Why are YOU doing a startup?


I saw a similar question but posed in a different way with few responses. So thought I'd ask specifically why you are doing a startup?

I had drinks with some friends last weekend and one guy I don't really know started drilling me. He was arrogant, bragging about his job at a big Japanese company, his big salary and bonuses (he's in sales) and basically couldn't understand why I'd make less money, especially working in marketing, to be at a startup.

Personally I love being able to make a difference, being part of a small team and making significant decisions that can help the company succeed or battle against failure.

I love working with a passionate team, busting butts to try and succeed.

I love the lack of politics (or at least a lot less of it).

I love the building and creating. Building a team of people, of outside partners and resources, getting customers for the first time. Love getting people excited about what we do.

I love the ability to play many different roles.

I love looking forward to getting to the office each day, working with the team of people, doing my job best I can, seeing successes, battling failures. Enjoying my job is more important than anything.

There are lots of not so good things and maybe of those points above could be accomplished in a big company. So this is really important for me as I take a step back and question myself.

Why are YOU doing a startup?


asked Feb 27 '10 at 02:44
4,214 points

6 Answers


When I read your question I though "I could have written this!"

I've been working in my current company almost 7 years ago.

I joined when the company was really a startup.
We had 3 customers, some VC money and a bunch of passionate people.
I skipped the basement phase (3 guys stuck in a basement building a product), but I am employee number 17!

I feel that in these 7 years I've grown as a professional more than I could have grown somewhere else. All the daily challenges, trying to do grand things with little budget, coming up with new ideas that CAN be implemented.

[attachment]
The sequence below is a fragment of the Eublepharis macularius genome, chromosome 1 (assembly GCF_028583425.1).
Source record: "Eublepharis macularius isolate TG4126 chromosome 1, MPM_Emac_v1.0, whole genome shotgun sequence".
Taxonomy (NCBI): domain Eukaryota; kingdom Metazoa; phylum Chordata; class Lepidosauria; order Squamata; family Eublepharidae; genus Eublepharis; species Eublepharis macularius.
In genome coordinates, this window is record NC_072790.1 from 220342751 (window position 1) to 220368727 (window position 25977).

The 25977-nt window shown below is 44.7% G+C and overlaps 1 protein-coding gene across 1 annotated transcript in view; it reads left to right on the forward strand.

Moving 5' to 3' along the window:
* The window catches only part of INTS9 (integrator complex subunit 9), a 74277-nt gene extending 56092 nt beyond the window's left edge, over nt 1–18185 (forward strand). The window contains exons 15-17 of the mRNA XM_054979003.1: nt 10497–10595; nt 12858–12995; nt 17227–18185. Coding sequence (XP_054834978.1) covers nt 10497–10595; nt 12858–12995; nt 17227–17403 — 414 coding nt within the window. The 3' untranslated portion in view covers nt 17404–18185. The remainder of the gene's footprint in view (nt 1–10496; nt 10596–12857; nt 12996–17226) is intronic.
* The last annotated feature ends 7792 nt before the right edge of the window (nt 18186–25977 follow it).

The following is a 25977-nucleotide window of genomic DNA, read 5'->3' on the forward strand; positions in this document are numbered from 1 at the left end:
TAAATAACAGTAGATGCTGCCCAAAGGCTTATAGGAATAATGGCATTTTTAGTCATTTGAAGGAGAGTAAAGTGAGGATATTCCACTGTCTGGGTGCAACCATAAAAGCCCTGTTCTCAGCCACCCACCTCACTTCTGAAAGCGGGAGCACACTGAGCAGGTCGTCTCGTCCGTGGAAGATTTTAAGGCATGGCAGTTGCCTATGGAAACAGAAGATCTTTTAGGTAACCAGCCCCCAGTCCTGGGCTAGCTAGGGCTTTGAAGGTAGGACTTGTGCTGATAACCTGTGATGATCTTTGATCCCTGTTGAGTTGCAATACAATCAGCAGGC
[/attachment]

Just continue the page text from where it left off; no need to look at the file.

I worked for a large multinational for 5 years, so I know the inner workings. I wouldn't go back to those days. It was good, fun, a learning experience... but the "machine" was already there and there was little room for invention (or innovation). In those companies it's hard not to become a heartless robot...

That guy you mentioned doesn't have the most important ingredient that makes a great professional and person: PASSION.

He's just in for the money (the good old fortune and fame). He doesn't give a damn about building a great new product that will shape people's lives, or redefine how companies operate.

Why are You doing a startup?

To solve THAT problem that no one has figured out yet, and deliver THAT product that will shape the future, and to have a hell of a great time doing it. With passion!

answered Feb 27 '10 at 06:33
825 points
  • Great answer. I bumped into someone who worked for me many years ago at an event. Hadn't seen him for years and years. He's worked at a huge tech company for the past decade. As we caught up I told him it must be nice to work at a big company for so long and have some sense of job security, some sense they're not going under in 6 months. He surprised me by saying he hated it and wanted to get out. He said often people don't do the "right" thing, they do the thing that's politically correct or that their boss wants them to do, even if they know it's wrong. – Chris 14 years ago


20 years of implementing someone else's vision and taking marching orders from OTHERS for THEIR profit and glory - many of my ideas during that time were stowed away. some died. some stayed with me. NONE was implemented. EVER. I NEVER TRIED.

It's MY time now. I will implement MY vision for MY profit and MY glory... understandably, I might fail, but to me, getting to a point where I FAIL is still a victory. It's a victory because it means I actually TRIED and this so much better than never daring to leave the ranks of those DO AS THEY'RE TOLD, working to make OTHERS successful.

That's my reason for starting a start-up.....

answered Feb 28 '10 at 09:27
Ron M.
4,224 points


I'm doing it for the challenge and the potential financial reward. I love challenges and hate monotony ;)

answered Feb 28 '10 at 12:25
Olivier Lalonde
2,753 points


Since when I was attending university, I wanted to found a software startup. Two months ago I did.

The reasons are not many: being able to decide for myself, doing what I really care about, and the need to prove to myself (and others) that I can do it. So far, I've enjoyed every minute of this journey. As you said, I even look forward to go to the office (it never happened before).

answered Mar 1 '10 at 16:51
655 points


I wanna prove to the world that I can pull it off too.

answered Mar 1 '10 at 14:06
G Rex
683 points
  • That is nice man. Not too many people are confident to say that. – Jpartogi 14 years ago


Because my mind has found a problem and won't let me quit until I turn it into a business!


  • for the challenge,
  • because I can work for myself and play my own game,
  • to prove something to myself
  • for the opportunity for financial gain for my family
  • and for the experience, money and time to use my skills to help others who face poverty in the developing world.

That's it!

answered May 26 '10 at 13:30
Susan Jones
4,128 points

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